MANILA, JUNE 26, 2008
(STAR) By Eden Estopace - Coming at the heels of the launch of the world’s fastest computer valued at $100 million in the United States, is the unveiling of an ultra low-cost desktop PC in the local market which retails for only P10,000.

Super computers may be the rage in the global technology landscape, but reality bites: low-cost computing is the greater need.

In yet another effort to “break the barriers of affordability,” Intel and the Commission on Information Communications Technology (CICT) recently introduced the “Nettop ng Bayan,” a custom-made desktop for the millions who have yet to acquire their first PC.

Intel Philippines country manager Ricardo Banaag and CICT chairman Ray Anthony Roxas-Chua III emphasize that the Nettop costs less than a mobile phone, yet it has all the basic features of a regular PC with Internet capability.

With Intel Celeron 1.2 GHz processor, built-in 10/100 LAN, 512MB RAM, 80GB hard disk drive, front USB and audio ports, among others, the Nettop is powerful enough for Web browsing and word processing, e-mail, instant messaging, photo and video viewing and basic online gaming.

The Nettop, says Roxas-Chua, is an Internet-centric device because the program’s main goal is to boost local PC ownership and eventually enable more people to connect to the Internet using Intel’s low-cost platform innovation.

“We have one of the lowest broadband and PC penetration and one of the reasons is the cost of owning a PC and maintaining connectivity,” says Roxas-Chua. “With this public-private sector partnership, we hope to be able to raise ICT awareness among all segments of the population and to serve as a model for future partnerships.”

To make it more affordable, the Nettop can be purchased via credit card installment at local retailers Villman and Enigma. Roxas-Chua says they are exploring other installment options as they introduce more retailers across the country.

Connectivity packages are also available via PLDT My­DSL and SmartBro. Those with existing PLDT landlines have the option to upgrade to a MyDSL Plan 990 by just adding P300 to the monthly phone bill for an unlimited broadband connection.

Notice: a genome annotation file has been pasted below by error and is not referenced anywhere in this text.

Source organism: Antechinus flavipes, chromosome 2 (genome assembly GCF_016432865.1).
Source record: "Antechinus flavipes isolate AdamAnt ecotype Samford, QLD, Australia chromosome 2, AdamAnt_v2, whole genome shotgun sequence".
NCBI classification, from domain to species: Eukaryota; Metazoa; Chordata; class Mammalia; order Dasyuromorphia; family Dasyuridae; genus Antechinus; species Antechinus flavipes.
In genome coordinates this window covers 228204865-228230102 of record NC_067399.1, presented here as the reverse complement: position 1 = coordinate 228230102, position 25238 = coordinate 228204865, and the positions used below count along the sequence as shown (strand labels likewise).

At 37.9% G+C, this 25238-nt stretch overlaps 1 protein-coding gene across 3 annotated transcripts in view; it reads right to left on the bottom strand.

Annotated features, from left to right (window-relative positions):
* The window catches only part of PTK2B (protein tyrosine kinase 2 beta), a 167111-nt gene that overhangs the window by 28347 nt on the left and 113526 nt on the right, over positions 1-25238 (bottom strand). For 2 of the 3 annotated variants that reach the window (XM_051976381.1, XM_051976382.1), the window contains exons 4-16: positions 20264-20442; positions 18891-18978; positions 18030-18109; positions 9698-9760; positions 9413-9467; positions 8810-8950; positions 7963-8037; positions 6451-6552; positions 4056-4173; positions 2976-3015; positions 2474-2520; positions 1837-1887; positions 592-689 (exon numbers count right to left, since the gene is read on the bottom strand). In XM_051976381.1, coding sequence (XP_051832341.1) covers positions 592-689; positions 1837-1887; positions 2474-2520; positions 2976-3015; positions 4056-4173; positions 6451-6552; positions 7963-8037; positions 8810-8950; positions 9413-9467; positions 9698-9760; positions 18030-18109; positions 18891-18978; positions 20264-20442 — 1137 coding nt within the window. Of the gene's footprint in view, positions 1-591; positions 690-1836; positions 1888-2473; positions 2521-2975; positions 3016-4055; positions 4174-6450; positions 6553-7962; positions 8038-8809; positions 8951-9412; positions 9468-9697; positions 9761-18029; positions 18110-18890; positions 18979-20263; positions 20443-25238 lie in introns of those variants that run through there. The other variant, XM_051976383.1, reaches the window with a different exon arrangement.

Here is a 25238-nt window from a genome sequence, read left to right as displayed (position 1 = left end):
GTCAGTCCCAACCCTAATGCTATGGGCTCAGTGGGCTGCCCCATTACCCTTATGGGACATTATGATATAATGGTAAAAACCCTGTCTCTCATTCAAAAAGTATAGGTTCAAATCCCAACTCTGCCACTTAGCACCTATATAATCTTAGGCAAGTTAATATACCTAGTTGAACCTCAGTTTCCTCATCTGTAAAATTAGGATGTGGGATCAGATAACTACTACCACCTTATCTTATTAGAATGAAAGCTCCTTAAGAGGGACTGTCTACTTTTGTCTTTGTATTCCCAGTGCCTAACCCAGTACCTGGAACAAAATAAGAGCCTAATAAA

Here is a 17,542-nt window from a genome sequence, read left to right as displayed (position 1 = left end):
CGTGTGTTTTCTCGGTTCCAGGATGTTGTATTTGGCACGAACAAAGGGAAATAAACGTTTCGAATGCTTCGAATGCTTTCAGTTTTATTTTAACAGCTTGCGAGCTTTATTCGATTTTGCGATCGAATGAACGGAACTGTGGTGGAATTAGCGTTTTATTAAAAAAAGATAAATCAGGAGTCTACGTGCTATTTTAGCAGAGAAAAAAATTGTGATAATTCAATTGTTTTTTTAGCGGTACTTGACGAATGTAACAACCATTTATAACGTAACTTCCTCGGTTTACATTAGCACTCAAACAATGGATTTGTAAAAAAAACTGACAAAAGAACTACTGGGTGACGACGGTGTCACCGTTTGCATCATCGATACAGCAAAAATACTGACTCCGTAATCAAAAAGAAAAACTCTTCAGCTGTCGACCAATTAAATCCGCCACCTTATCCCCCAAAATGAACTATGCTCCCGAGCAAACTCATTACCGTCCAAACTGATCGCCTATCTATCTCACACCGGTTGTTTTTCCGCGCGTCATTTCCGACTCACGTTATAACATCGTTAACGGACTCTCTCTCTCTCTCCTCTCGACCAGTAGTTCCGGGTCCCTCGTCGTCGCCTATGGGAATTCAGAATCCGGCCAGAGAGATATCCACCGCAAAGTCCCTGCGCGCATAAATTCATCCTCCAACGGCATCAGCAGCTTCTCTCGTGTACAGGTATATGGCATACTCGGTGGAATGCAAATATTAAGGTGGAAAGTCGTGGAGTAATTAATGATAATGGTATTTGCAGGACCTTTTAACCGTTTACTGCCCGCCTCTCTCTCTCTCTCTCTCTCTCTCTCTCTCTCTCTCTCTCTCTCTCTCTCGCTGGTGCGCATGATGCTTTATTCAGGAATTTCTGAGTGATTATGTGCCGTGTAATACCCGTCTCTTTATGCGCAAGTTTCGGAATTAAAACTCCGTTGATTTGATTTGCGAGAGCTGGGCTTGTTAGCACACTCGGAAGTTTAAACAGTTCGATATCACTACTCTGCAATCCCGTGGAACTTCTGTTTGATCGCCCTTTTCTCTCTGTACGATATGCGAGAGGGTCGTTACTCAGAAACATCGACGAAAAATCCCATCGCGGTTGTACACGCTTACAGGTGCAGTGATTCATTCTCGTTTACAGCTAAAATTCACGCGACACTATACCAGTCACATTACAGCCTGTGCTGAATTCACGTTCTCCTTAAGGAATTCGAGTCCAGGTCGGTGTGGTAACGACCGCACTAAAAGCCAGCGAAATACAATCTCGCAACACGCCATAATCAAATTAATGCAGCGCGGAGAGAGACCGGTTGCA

The Nettop’s retail price of P10,000 does not include software yet but a Vista starter edition can be installed for only P1,999 or one may opt for free Linux-based operating system. Future models of the Nettop, says Banaag, will feature the new Intel Atom processor.

Atom, formerly codenamed Diamondville, is Intel’s smallest processor, designed for nettops and netbooks, which are new categories of simple, affordable devices for the Internet.

Intel’s foray into low-cost computing is anchored on the goal of providing a low-cost device for the underserved sector because the company believes that PC ownership and Internet connectivity are now considered necessities.

In fact, Banaag says, market demand for low-cost computing is expected to grow tenfold by 2011. Yet less than 20 percent of Filipinos are Internet users.

Intel and CICT are hoping that this affordable PC project, which started in 2004 under its joint “PC ng Bayan” program, will address the need of first-time buyers and those looking for a secondary PC.

Incidentally, the introduction of the Nettop ng Bayan is also a major boost to the government’s effort to provide more public schools with computing devices.

“If we can purchase PCs for schools at cheaper rates, we can roll out more PCs in public schools,” says Roxas-Chua.

The CICT is the government’s lead agency for e-government initiatives that focus on harnessing the potential of ICT for nation-building.

Chief News Editor: Sol Jose Vanzi

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